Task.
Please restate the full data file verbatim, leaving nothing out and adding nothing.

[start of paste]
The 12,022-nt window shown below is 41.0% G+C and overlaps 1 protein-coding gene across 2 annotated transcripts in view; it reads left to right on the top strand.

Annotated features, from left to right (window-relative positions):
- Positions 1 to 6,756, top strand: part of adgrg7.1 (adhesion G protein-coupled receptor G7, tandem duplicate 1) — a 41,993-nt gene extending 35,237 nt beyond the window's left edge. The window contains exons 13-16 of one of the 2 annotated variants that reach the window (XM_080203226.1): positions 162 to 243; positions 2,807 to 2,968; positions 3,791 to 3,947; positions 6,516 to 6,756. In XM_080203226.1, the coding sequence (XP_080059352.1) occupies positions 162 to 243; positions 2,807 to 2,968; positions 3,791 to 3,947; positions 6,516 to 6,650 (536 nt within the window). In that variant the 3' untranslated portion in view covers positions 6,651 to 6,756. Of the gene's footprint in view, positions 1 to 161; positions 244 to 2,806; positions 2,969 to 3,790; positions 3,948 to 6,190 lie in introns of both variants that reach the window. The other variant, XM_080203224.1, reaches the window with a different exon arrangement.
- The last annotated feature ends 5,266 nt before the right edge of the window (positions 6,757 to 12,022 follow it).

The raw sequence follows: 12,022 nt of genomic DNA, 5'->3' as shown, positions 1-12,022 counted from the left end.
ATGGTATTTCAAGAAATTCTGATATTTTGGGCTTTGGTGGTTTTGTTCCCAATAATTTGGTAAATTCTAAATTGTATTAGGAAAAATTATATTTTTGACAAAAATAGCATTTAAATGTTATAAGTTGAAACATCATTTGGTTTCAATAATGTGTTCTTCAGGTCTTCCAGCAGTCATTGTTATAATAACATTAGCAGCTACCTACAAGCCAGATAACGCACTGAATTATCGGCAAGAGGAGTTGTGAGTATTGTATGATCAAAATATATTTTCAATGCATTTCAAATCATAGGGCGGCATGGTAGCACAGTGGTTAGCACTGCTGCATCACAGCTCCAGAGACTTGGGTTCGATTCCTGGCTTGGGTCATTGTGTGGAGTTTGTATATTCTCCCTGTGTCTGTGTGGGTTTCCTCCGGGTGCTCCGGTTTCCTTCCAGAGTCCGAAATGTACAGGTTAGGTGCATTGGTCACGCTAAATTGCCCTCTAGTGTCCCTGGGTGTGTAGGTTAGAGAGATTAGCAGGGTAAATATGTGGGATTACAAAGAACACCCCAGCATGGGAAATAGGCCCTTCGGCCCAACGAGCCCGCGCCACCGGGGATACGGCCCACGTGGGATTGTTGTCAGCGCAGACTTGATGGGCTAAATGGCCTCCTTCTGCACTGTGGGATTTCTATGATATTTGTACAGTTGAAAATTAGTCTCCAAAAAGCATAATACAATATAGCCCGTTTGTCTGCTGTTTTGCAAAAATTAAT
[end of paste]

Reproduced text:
The 12,022-nt window shown below is 41.0% G+C and overlaps 1 protein-coding gene across 2 annotated transcripts in view; it reads left to right on the top strand.

Annotated features, from left to right (window-relative positions):
- Positions 1 to 6,756, top strand: part of adgrg7.1 (adhesion G protein-coupled receptor G7, tandem duplicate 1) — a 41,993-nt gene extending 35,237 nt beyond the window's left edge. The window contains exons 13-16 of one of the 2 annotated variants that reach the window (XM_080203226.1): positions 162 to 243; positions 2,807 to 2,968; positions 3,791 to 3,947; positions 6,516 to 6,756. In XM_080203226.1, the coding sequence (XP_080059352.1) occupies positions 162 to 243; positions 2,807 to 2,968; positions 3,791 to 3,947; positions 6,516 to 6,650 (536 nt within the window). In that variant the 3' untranslated portion in view covers positions 6,651 to 6,756. Of the gene's footprint in view, positions 1 to 161; positions 244 to 2,806; positions 2,969 to 3,790; positions 3,948 to 6,190 lie in introns of both variants that reach the window. The other variant, XM_080203224.1, reaches the window with a different exon arrangement.
- The last annotated feature ends 5,266 nt before the right edge of the window (positions 6,757 to 12,022 follow it).

The raw sequence follows: 12,022 nt of genomic DNA, 5'->3' as shown, positions 1-12,022 counted from the left end.
ATGGTATTTCAAGAAATTCTGATATTTTGGGCTTTGGTGGTTTTGTTCCCAATAATTTGGTAAATTCTAAATTGTATTAGGAAAAATTATATTTTTGACAAAAATAGCATTTAAATGTTATAAGTTGAAACATCATTTGGTTTCAATAATGTGTTCTTCAGGTCTTCCAGCAGTCATTGTTATAATAACATTAGCAGCTACCTACAAGCCAGATAACGCACTGAATTATCGGCAAGAGGAGTTGTGAGTATTGTATGATCAAAATATATTTTCAATGCATTTCAAATCATAGGGCGGCATGGTAGCACAGTGGTTAGCACTGCTGCATCACAGCTCCAGAGACTTGGGTTCGATTCCTGGCTTGGGTCATTGTGTGGAGTTTGTATATTCTCCCTGTGTCTGTGTGGGTTTCCTCCGGGTGCTCCGGTTTCCTTCCAGAGTCCGAAATGTACAGGTTAGGTGCATTGGTCACGCTAAATTGCCCTCTAGTGTCCCTGGGTGTGTAGGTTAGAGAGATTAGCAGGGTAAATATGTGGGATTACAAAGAACACCCCAGCATGGGAAATAGGCCCTTCGGCCCAACGAGCCCGCGCCACCGGGGATACGGCCCACGTGGGATTGTTGTCAGCGCAGACTTGATGGGCTAAATGGCCTCCTTCTGCACTGTGGGATTTCTATGATATTTGTACAGTTGAAAATTAGTCTCCAAAAAGCATAATACAATATAGCCCGTTTGTCTGCTGTTTTGCAAAAATTAAT